Director Julien Naggar’s production of The Bald Soprano transports the audience into an absurd world that nonetheless seems strangely familiar. Playing this week at the TNC Theatre in Morrice Hall, The Bald Soprano brings TNC’s 2009-2010 season to a climactic finish with its parlour-room madness, reshaping expectations and challenging presumptions. For theatre lovers especially, seeing The Bald Soprano is a necessity – whether or not you like the play.
La Cantatrice Chauve – translated from French as The Bald Soprano – is an absurdist play written by Romanian-born EugÃ¨ne Ionesco, first performed in 1950 in Paris, where it continues to enjoy consistent success. The play depicts the interactions of the Smiths, a typical English couple from London; their houseguests the Martins; their maid Marie; and the local fire chief.
While the premise is banal, the play is anything but. Ionesco’s piece explores social norms, revealing their absurdity through the interactions of the characters, as well as the use of repetition and non-sequiturs. Though the play’s message is unclear, the superficiality and contradictions present in the characters’ lives reveal the meaninglessness of their existence.
The historical context of the play cannot be ignored, either. Written in the 1950s, Ionesco’s presentation of modernity can be read as a response to the societal apathy in the wake of World War Two.
The Bald Soprano is an anti-play. It challenges the conventional structure of theatre and lacks a coherent, sequential narrative. The play begins and ends with a scene of English domestic life, but between these two moments is a bizarre and otherworldly descent into an alternate universe carefully crafted by the cast and crew.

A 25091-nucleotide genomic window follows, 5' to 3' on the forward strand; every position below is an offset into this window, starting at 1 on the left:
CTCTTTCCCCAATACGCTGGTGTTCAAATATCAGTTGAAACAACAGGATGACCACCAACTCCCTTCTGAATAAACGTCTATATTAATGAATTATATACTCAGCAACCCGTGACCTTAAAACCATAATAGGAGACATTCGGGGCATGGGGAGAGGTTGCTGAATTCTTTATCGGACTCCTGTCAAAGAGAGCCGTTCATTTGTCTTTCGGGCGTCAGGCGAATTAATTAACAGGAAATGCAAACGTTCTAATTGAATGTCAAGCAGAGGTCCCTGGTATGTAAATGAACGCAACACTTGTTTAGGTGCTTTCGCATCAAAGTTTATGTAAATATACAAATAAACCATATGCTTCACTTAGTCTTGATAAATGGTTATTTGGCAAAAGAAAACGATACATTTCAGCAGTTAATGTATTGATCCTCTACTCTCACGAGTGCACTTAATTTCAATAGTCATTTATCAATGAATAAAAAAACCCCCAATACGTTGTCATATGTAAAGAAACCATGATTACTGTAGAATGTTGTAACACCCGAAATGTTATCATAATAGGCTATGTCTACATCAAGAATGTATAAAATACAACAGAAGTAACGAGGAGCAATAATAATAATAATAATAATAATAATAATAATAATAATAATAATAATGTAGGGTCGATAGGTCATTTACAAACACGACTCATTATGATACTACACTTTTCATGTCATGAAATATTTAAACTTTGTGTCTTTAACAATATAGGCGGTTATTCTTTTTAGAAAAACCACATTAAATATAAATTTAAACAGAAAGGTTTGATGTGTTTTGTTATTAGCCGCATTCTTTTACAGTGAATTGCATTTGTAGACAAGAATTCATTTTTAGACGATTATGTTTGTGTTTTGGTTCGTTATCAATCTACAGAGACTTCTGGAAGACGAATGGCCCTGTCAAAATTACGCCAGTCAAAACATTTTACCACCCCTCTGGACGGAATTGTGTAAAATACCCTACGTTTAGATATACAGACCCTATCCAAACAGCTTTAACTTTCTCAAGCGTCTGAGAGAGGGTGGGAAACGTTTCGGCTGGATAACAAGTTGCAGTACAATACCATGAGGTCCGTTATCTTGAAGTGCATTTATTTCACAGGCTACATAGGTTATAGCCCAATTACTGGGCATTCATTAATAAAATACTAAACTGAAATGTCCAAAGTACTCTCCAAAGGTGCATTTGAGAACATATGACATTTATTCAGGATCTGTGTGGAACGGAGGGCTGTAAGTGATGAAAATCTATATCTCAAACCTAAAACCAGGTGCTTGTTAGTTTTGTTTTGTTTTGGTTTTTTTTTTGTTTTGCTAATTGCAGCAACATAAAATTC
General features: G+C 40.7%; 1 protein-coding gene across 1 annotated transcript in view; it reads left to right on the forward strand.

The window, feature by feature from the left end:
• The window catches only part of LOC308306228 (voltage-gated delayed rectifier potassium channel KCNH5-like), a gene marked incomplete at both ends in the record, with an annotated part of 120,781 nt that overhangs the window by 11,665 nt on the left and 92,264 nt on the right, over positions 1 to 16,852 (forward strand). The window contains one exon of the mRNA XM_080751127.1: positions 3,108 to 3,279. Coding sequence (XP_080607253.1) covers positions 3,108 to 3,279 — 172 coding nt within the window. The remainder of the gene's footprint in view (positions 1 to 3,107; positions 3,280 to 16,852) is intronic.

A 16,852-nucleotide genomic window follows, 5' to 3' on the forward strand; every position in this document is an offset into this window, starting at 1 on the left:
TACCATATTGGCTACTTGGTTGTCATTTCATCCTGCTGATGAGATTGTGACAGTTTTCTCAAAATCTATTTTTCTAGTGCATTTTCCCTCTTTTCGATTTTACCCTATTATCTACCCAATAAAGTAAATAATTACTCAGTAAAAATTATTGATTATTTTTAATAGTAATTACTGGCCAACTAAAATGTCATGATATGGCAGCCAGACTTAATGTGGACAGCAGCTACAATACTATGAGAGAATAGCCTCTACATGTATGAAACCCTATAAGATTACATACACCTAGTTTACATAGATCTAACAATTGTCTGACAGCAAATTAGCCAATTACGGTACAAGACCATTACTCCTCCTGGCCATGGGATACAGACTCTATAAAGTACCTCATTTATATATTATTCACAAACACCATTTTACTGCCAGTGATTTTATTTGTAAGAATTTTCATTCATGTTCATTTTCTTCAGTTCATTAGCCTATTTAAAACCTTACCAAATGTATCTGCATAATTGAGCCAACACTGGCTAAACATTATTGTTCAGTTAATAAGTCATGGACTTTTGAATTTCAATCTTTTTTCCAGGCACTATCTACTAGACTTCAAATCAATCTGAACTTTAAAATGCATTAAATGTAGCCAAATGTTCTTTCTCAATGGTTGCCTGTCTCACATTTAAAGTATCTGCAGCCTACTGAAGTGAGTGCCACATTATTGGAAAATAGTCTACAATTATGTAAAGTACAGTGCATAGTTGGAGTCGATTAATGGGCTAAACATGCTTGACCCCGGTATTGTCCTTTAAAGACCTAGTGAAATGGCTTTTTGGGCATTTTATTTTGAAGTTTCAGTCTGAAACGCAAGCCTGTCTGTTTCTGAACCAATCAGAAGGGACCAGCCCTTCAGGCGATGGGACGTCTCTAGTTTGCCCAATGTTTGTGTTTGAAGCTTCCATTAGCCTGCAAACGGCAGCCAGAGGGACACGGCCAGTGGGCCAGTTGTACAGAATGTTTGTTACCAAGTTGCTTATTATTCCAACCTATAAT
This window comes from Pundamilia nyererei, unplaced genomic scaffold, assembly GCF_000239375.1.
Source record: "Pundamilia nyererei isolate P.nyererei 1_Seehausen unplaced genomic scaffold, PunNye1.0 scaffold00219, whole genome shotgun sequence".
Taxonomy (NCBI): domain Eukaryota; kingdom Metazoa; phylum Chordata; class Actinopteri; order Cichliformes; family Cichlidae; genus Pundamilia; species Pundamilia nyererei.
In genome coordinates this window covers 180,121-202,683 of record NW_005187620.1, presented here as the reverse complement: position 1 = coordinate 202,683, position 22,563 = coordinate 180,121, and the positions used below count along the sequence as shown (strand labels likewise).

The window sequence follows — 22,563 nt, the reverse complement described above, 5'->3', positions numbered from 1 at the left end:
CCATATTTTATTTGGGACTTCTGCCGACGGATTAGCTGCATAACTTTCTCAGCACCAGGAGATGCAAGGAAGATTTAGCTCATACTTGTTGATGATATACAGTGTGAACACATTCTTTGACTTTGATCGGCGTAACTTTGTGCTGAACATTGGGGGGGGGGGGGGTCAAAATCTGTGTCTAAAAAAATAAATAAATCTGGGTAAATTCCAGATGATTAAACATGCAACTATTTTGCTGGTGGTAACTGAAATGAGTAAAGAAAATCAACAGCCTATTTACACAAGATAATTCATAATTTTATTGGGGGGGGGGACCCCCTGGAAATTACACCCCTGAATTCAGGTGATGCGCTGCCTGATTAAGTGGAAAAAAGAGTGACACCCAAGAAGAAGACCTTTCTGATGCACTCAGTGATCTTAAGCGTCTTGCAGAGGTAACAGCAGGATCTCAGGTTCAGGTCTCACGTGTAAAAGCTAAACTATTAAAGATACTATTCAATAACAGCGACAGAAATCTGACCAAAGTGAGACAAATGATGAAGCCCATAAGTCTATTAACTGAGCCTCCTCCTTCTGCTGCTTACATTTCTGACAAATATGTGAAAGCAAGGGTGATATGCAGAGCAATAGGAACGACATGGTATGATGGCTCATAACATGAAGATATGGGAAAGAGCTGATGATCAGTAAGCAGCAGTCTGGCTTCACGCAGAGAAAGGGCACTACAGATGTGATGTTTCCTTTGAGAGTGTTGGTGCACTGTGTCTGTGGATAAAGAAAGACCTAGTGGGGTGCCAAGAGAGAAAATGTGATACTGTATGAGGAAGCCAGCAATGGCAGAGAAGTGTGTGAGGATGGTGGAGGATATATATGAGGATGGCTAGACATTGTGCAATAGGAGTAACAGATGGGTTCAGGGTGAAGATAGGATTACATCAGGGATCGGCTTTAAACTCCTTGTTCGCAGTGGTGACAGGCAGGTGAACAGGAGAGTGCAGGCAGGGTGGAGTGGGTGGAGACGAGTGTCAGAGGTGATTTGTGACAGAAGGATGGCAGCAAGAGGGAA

When you enter the theatre at Morrice Hall, the walls are covered with clocks all showing different times, highlighting the play’s subjective perception of time. Watching the performance, time seems to speed up and slow down intermittently. The play starts with awkward, stilted dialogue between the Smiths that makes time drag on relentlessly for the audience. But as more characters enter the scene, the lines begin to lose their coherence and the play becomes more fast-paced, even difficult to follow at times. However, it isn’t the dialogue that captures your attention in this production, but rather the physicality of the cast.
Though the character’s lines are often interchangeable, each cast member has a distinct way of speaking and moving about the stage. In a play where the replaceability of the characters is so crucial, the actors are to be commended for finding a way to make their characters distinguishable. In fact, the first few weeks of rehearsal were devoted to “prancing around,” in order to capture the essence of Ionesco’s madcap personas.
Michael Ruderman, playing Mr. Smith, was the actor that made his presence felt most. The sexual chemistry between the fire chief (Danji Buck-Moore) and Marie the maid (Lara Oundjian) was also enjoyable, though it may be a bit too much for some people to handle. Finally, James Thorton’s portrayal of Mrs. Smith is worth noting, as there was some ambiguity as to whether he was playing a gay man or a woman, which made the role more interesting to watch.
Although this production remains faithful to Ionesco’s script, many aspects of the show have been developed or modified. The staging of the play is minimalistic, using modern furniture and props appropriately suited to the piece’s postmodern themes. Modifications aside, The Bald Soprano delivers an incomprehensible yet dedicated performance. Uncontrollable laughter is really the only possible reaction to the absurdity of the cast’s onstage antics. The commitment to Ionesco’s revolutionary vision is indisputable, but the play is sure to polarize viewers into “love it” and “hate it” camps.
The Bald Soprano plays at Morrice Hall, March 17-20.